|Italian General doubits Serbs shelled Markale|
|понедељак, 19 јун 2017 13:03|
BELGRADE, June 18 /SRNA/ - The retired Italian NATO general and military diplomat Biagio Di Grazia doubts official interpretations of the event at Markale purporting that the Sarajevo market was shelled by the Serbs and that the Serbs massacred the Albanians in Racak in Kosovo.
Di Grazia, who conducted an investigation into the Markale shelling, says he doubt the Serbs would have shelled a marketplace only a few steps away from an Orthodox church.
He told the Belgrade-based Politika daily that he had sent the relevant report to the European Community Monitoring Mission /ECMM/ headquarters and that they were not interested and that nothing happened.
Di Grazia says his report on the events at Markale saw the similar fate of a memo of his Italian colleague about Racak.
Saying that at first he did not believe the Serb explanation of Racak, Di Grazia added that a few days after the events in Racak he met a colleague, an Italian officer who was an OSCE observer at the time, who told him that the event was not what it was portrayed on television.
According to him, the colleague was the first to arrive to the scene and did not see the scenes that were later reported on by the media.
“He sent a report to Head of the OSCE Mission /William Walker/ but nothing happened,” recounted Di Grazia.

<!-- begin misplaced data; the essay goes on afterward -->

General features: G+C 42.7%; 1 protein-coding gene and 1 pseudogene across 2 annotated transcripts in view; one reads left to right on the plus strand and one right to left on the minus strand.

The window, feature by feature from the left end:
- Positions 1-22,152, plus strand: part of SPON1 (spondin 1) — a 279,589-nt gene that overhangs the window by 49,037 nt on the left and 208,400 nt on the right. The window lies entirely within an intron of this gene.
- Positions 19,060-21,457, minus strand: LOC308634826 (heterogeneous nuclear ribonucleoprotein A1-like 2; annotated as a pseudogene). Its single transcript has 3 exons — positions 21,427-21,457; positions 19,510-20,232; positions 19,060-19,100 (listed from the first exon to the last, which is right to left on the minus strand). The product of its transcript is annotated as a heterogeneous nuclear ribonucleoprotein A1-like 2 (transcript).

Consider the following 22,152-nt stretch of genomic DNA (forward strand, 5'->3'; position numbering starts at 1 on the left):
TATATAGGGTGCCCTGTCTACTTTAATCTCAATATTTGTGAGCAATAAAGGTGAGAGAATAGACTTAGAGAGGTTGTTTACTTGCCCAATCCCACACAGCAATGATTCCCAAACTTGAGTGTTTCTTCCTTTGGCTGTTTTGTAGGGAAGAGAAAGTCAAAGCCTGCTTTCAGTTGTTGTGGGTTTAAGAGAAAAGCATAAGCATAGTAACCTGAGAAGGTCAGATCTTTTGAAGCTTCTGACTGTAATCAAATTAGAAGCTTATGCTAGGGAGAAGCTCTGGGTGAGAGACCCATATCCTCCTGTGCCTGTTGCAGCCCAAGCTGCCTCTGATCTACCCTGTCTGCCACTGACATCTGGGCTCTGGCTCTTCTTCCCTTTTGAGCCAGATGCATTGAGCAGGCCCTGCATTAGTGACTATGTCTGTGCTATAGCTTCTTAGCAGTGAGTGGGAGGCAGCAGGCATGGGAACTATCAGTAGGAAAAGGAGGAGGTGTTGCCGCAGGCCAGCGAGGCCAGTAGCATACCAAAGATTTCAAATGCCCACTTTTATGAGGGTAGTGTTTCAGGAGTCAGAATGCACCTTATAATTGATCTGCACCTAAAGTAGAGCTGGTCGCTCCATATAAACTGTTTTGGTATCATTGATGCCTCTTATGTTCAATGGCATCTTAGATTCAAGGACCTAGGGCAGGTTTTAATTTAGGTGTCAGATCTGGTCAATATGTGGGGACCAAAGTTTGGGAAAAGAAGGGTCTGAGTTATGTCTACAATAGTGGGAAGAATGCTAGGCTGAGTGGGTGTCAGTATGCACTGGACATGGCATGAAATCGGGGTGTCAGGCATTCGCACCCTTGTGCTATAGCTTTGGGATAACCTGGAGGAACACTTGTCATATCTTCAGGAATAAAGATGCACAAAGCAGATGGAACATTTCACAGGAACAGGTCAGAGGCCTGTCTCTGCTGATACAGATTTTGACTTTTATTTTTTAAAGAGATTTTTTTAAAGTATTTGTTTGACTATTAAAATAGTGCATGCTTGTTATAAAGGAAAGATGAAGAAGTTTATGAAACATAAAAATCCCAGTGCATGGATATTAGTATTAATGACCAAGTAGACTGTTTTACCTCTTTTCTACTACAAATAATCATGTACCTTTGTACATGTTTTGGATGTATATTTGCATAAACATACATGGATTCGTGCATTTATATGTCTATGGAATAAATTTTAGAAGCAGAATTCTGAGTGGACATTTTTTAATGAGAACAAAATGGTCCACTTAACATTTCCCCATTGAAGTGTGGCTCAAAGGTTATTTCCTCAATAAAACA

The retired general is convinced that Kosovo Albanians were happy when the event in Racak occurred and that, if it hadn’t, they would “definitely have made it up at some point.”
Di Grazia asserts that a number of Islamic militants come from Kosovo and Metohija as well as from Bosnia and Herzegovina and that the state borders of Kosovo and BiH are nonsense, unlike the borders of Serbia, Croatia, Slovenia and Montenegro, which he says are stable and good.
He said that air strikes on the Federal Republic of Yugoslavia was NATO’s experimental war and compared it to the dropping of the atomic bomb on Nagasaki.
“If the atomic bomb dropped on Hiroshima can to an extent be perceived as a military operation, then the next one, which was dropped on Nagasaki at the point when Japan was accepting capitulation marked the beginning of the Cold War and was a message of sorts from the United States to the Soviet Union,” assessed Di Grazia.
In his opinion, during the bombing of the former Yugoslavia, NATO used the opportunity for combat aviation exercises, with an irreconcilable disproportion between the attacker and the attacked.
Commenting on his qualification of the bombing of the Chinese Embassy as the West’s warning to China at the time, Di Grazia said it was his personal conclusion and that the entire campaign of air strikes on FR Yugoslavia was a warning to a weakened Russia.
“The air strikes on Serbia sent a message to Russia about who the winner of the Cold War was. None of it was Serbia’s fault; it did everything it could but international circumstances were such that Russia was weak,” Di Grazia emphasised.
Di Grazia underlined that the situation today is much more different and that no one is considering bombing North Korea over its nuclear weapons or the fact that it is supported by China, the country that has grown stronger since.